Monday, December 25, 2006

Everywhere I look, Class Warfare Talk

The Houston Chronicle prints an article from the Los Angeles Times. It bemoans the fact that corporate profits are outracing wage growth.
Total earnings of the blue-chip Standard & Poor's 500 companies have risen at double-digit percentage rates for 18 consecutive quarters, an unprecedented streak.

But to many rank-and-file workers, the booming bottom line may only serve as a reminder of what has been missing from their own paychecks.
And you all, by now, know the solution: GOVERNMENT PROTECTIONIST ACTION.
The swelling earnings of business — and of many top executives — have become part of the debate about widening U.S. income disparities. When they take control of Congress next month, Democratic Party leaders will focus intently on those disparities, they say, and on trade agreements that some contend enrich multinational businesses while destroying American jobs.
Yes, what every would we do without the Democrat Party digging into those greedy capitalists. And to end the article with a bang - a quote from a liberal (that is class warfare) economist.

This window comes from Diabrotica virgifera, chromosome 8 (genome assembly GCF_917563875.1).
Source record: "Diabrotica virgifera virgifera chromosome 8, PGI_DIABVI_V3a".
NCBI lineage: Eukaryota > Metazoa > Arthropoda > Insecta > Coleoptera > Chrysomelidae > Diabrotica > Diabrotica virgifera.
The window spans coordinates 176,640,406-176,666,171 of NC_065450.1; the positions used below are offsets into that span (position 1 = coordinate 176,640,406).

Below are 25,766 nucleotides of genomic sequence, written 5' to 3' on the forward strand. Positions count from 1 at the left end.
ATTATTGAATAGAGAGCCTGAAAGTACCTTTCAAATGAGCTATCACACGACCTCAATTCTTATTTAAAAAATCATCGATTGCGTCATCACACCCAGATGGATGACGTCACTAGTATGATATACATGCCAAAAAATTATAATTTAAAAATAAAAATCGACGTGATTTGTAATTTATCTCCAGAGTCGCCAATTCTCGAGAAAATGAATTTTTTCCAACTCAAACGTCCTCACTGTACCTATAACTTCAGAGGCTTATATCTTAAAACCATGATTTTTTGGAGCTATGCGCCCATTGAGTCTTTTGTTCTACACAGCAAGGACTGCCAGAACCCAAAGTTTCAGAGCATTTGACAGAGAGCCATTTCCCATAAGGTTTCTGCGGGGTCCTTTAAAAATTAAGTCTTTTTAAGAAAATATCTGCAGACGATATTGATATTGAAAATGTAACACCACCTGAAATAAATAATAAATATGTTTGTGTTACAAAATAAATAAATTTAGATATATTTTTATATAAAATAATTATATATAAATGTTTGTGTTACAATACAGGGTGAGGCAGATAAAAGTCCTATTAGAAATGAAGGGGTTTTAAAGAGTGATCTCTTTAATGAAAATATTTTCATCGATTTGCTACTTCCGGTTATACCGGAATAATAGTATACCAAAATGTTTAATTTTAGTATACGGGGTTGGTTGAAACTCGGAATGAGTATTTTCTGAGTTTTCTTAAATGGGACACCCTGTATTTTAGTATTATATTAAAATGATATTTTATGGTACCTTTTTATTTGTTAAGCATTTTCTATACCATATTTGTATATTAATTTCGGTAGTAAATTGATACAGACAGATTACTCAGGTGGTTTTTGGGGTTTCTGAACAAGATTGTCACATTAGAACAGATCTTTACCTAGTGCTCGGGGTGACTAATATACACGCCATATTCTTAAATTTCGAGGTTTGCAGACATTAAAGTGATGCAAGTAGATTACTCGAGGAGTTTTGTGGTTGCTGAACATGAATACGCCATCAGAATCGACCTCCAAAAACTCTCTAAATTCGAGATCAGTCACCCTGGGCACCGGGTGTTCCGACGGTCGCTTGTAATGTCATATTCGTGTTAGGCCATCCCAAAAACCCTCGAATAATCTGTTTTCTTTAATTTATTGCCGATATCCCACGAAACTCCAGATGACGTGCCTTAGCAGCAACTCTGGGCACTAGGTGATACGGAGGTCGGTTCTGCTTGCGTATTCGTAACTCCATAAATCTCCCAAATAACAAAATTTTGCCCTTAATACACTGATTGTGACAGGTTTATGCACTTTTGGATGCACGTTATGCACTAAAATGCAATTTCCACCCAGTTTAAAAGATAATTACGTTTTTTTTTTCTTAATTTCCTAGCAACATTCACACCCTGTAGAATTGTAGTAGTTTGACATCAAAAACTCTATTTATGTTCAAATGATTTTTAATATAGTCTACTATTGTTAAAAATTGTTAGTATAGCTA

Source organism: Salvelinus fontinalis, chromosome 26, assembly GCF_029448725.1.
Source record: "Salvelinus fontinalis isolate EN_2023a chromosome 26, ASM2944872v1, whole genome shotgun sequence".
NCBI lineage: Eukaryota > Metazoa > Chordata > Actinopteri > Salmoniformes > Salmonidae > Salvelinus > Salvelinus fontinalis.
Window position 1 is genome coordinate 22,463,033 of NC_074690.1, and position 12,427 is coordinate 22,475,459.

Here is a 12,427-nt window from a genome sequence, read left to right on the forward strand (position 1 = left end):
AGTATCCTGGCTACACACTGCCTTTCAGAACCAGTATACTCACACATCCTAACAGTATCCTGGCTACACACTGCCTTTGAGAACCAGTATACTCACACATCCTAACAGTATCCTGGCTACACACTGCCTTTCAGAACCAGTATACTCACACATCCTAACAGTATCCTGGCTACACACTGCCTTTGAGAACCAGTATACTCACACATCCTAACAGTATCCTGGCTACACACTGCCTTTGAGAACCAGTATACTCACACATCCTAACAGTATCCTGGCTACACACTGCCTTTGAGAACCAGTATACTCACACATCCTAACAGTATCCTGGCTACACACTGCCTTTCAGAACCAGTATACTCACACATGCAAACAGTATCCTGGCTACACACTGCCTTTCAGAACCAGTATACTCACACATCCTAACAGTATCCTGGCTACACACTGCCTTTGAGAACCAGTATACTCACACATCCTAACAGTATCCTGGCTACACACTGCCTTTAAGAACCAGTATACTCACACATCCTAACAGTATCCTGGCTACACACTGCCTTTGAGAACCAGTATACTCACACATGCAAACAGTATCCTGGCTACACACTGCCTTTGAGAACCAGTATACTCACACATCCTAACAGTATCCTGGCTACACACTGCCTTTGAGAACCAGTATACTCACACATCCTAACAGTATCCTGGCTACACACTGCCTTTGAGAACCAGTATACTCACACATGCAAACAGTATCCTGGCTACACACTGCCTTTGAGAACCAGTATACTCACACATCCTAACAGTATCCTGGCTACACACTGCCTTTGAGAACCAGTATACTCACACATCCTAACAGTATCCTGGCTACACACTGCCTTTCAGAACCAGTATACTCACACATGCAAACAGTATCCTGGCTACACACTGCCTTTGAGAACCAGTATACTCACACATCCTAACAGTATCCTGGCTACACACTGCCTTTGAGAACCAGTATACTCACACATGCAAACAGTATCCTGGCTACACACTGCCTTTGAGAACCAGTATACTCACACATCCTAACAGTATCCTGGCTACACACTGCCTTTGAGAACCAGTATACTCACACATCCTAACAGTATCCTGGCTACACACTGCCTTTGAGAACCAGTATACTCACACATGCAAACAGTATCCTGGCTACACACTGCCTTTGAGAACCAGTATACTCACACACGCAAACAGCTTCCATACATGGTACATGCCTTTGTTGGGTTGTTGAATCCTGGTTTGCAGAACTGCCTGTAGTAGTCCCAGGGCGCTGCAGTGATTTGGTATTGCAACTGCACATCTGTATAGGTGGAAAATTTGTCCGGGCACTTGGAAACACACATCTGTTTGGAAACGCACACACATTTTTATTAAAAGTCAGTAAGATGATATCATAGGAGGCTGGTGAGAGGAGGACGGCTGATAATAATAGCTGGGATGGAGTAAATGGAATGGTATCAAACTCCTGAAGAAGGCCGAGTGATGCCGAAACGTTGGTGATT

By contrast, total labor compensation accounted for 56.4 percent of gross domestic income in the period. That percentage has fallen from 58.4 percent in the fourth quarter of 2000 and has been in general decline since the early 1980s.

What's striking to many experts is that labor's share of the economic pie has failed to grow during the last decade even as U.S. workers have become more productive. In essence, those productivity gains have flowed to companies and their shareholders, not to the rank and file.

"We've had nine years of great productivity growth, and most workers see no gain for it," said Dean Baker, co-director of the liberal Center for Economic and Policy Research.
So, if I can do some "liberal" math:
-The pie grew at a very high rate.
-The percentage going to labor declined slightly.
-Most workers saw no gain.

I cannot see how those three can be true. That is why I call it liberal math.

The fact of the matter is that capitalism works when entrepreneurs innovate and grow the whole pie. As a result, the people who take the risks, gather capital and invest get the rewards. The expectation that labor, who does not share the risk, should get an equal percentage of the rewards is unrealistic.

Let's look at it another way. When businesses are faltering, are the same proponents of liberal economics willing to take equal pay cuts? Are they willing to put their entire livelihood at risk for the prospect of non-guaranteed profits? I guess not.

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